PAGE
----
The views of the party-appointed experts in an arbitration may differ substantially, making it difficult for tribunals to navigate within the multiple areas of disagreement. Even if the disagreed issues can be isolated (e.g. via means of the joint expert report), understanding the sensitivity of the amount claimed to the individual assumptions may not be straightforward, particularly if the calculations are tested or challenged by the tribunal, counsel, or experts during the hearing. This article explores how sensitivity analysis, scenario modelling and data visualisation tools may assist in cutting through the complexities of damages assessment.

 

Sensitivity analysis

Sensitivity analysis allows one to understand how sensitive any given model or calculation (i.e. output) is to a particular sole assumption (i.e. input). For example, in a shareholder dispute over valuation of shares, one can assess the sensitivity of the shareholding value to, say, discount rate, or assumptions as to the pricing of products sold by the business in question.

In the damages evidence context, the purpose of the sensitivity analysis is to understand how (if at all) damages change depending on the issues disagreed by experts. Sensitivity analysis is particularly helpful in matters where experts disagree on multiple issues and the tribunal aims to isolate the issues which affect the claim the most. For example, if the experts’ disagreement on a particular assumption is 20%, but the difference in the respective loss due to this single factor is only 1%, the tribunal might want to focus the cross-examination and/or hot-tubbing of experts on other areas.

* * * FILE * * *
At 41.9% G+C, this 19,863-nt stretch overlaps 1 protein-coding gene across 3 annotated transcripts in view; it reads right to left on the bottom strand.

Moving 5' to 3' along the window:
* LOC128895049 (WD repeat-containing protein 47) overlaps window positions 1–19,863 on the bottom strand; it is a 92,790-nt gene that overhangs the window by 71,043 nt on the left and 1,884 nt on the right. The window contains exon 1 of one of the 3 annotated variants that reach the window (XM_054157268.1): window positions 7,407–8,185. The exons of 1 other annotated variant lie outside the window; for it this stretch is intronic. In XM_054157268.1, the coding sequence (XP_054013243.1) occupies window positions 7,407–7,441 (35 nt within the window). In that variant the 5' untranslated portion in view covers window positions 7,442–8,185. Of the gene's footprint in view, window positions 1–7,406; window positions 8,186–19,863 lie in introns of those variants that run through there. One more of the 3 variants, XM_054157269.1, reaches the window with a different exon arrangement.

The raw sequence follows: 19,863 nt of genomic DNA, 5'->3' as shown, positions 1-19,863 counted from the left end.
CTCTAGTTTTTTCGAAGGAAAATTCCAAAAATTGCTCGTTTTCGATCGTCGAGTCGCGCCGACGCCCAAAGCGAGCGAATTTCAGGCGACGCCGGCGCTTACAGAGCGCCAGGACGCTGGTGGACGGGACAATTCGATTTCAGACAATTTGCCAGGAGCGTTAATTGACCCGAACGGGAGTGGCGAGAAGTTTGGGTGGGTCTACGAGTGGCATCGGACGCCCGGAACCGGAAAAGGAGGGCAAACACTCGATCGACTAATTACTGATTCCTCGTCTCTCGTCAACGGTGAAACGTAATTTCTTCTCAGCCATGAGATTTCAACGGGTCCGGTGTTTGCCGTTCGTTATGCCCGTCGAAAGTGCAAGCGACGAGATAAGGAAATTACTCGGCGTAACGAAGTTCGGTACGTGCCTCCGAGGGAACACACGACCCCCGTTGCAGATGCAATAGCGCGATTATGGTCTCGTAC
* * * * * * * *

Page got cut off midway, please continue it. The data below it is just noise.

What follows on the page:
So how does one incorporate sensitivity analysis into the damages expert evidence?

Damages calculations performed in Microsoft Excel spreadsheets can be utilised to include sensitivity analysis, which can be attached as working soft copy files to expert reports.

Sensitivity analysis can be incorporated into Excel in various forms. One example is a sensitivity table showing a sensitivity of, say, estimated loss, to two selected inputs, e.g. rate used to discount future cash flows and assumed revenue growth (see Figure 1 below).

Figure 1: Sensitivity data table in Excel

Another way to make the Excel model more flexible is to use drop-down lists for some of the key assumptions or a dashboard of inputs, which could be easily changed by the user of the model. If such inputs are set out in a single sheet in a user-friendly format, that would allow tribunals to understand the impact of changing those assumptions on the loss without getting into complexities of the underlying modelling. An example of such dashboard of assumptions is shown in Figure 2 below.

Figure 2: Dashboard of assumptions in Excel

 

Scenario modelling

Scenario modelling aims to answer the question of “what if?”. In a damages quantification context, modelling various scenarios is helpful in the following circumstances:

  • One has to consider alternative scenarios (i.e. counterfactual scenarios) of what would have happened but for the breach, e.g. in case the counterfactual position is disputed by the parties;
  • The sub-categories of point (1) may include claims for the loss of opportunity, disputes arising out of failed M&A deals or in relation to a launch of a new product;
  • In cases involving natural resource assets, one might consider various production profiles or production start dates of, say, greenfield mines or oil/gas fields, and the respective impact on value of such assets;